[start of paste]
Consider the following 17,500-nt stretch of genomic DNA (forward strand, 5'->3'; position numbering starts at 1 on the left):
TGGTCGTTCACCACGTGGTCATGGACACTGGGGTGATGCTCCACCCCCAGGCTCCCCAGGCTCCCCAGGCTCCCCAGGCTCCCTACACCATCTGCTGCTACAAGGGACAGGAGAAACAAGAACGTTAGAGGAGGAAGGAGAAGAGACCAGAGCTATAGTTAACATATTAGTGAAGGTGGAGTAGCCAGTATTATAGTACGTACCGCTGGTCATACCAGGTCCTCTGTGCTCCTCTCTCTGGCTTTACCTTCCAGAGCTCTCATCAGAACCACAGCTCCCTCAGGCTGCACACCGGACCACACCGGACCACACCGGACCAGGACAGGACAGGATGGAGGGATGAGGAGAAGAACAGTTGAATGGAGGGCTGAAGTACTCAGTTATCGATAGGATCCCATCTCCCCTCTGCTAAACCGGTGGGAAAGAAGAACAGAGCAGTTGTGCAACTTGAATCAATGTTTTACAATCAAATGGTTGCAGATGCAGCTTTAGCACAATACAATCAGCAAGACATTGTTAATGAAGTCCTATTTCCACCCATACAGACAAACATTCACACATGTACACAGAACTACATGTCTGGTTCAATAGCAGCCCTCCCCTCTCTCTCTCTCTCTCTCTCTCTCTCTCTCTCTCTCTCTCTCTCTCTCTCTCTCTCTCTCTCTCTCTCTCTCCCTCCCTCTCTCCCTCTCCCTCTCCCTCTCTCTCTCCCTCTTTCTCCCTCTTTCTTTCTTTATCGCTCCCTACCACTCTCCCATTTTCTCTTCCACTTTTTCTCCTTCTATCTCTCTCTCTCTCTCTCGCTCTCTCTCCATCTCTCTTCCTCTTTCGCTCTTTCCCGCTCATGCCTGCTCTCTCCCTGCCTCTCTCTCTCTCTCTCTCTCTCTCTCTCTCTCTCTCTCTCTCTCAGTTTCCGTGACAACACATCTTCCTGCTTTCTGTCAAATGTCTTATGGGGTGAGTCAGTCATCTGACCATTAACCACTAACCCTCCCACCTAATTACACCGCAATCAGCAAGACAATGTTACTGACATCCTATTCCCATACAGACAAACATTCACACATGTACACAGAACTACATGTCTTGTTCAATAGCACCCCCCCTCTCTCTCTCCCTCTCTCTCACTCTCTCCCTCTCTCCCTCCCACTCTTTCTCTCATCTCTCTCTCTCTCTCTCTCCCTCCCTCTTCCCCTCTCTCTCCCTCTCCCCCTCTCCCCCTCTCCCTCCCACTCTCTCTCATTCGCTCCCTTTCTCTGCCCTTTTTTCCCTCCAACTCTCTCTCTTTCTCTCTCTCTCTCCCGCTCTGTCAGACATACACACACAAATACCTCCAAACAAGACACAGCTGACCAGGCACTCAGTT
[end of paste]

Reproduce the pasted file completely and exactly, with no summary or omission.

Consider the following 17,500-nt stretch of genomic DNA (forward strand, 5'->3'; position numbering starts at 1 on the left):
TGGTCGTTCACCACGTGGTCATGGACACTGGGGTGATGCTCCACCCCCAGGCTCCCCAGGCTCCCCAGGCTCCCCAGGCTCCCTACACCATCTGCTGCTACAAGGGACAGGAGAAACAAGAACGTTAGAGGAGGAAGGAGAAGAGACCAGAGCTATAGTTAACATATTAGTGAAGGTGGAGTAGCCAGTATTATAGTACGTACCGCTGGTCATACCAGGTCCTCTGTGCTCCTCTCTCTGGCTTTACCTTCCAGAGCTCTCATCAGAACCACAGCTCCCTCAGGCTGCACACCGGACCACACCGGACCACACCGGACCAGGACAGGACAGGATGGAGGGATGAGGAGAAGAACAGTTGAATGGAGGGCTGAAGTACTCAGTTATCGATAGGATCCCATCTCCCCTCTGCTAAACCGGTGGGAAAGAAGAACAGAGCAGTTGTGCAACTTGAATCAATGTTTTACAATCAAATGGTTGCAGATGCAGCTTTAGCACAATACAATCAGCAAGACATTGTTAATGAAGTCCTATTTCCACCCATACAGACAAACATTCACACATGTACACAGAACTACATGTCTGGTTCAATAGCAGCCCTCCCCTCTCTCTCTCTCTCTCTCTCTCTCTCTCTCTCTCTCTCTCTCTCTCTCTCTCTCTCTCTCTCTCTCTCTCTCCCTCCCTCTCTCCCTCTCCCTCTCCCTCTCTCTCTCCCTCTTTCTCCCTCTTTCTTTCTTTATCGCTCCCTACCACTCTCCCATTTTCTCTTCCACTTTTTCTCCTTCTATCTCTCTCTCTCTCTCTCGCTCTCTCTCCATCTCTCTTCCTCTTTCGCTCTTTCCCGCTCATGCCTGCTCTCTCCCTGCCTCTCTCTCTCTCTCTCTCTCTCTCTCTCTCTCTCTCTCTCTCTCAGTTTCCGTGACAACACATCTTCCTGCTTTCTGTCAAATGTCTTATGGGGTGAGTCAGTCATCTGACCATTAACCACTAACCCTCCCACCTAATTACACCGCAATCAGCAAGACAATGTTACTGACATCCTATTCCCATACAGACAAACATTCACACATGTACACAGAACTACATGTCTTGTTCAATAGCACCCCCCCTCTCTCTCTCCCTCTCTCTCACTCTCTCCCTCTCTCCCTCCCACTCTTTCTCTCATCTCTCTCTCTCTCTCTCTCCCTCCCTCTTCCCCTCTCTCTCCCTCTCCCCCTCTCCCCCTCTCCCTCCCACTCTCTCTCATTCGCTCCCTTTCTCTGCCCTTTTTTCCCTCCAACTCTCTCTCTTTCTCTCTCTCTCTCCCGCTCTGTCAGACATACACACACAAATACCTCCAAACAAGACACAGCTGACCAGGCACTCAGTT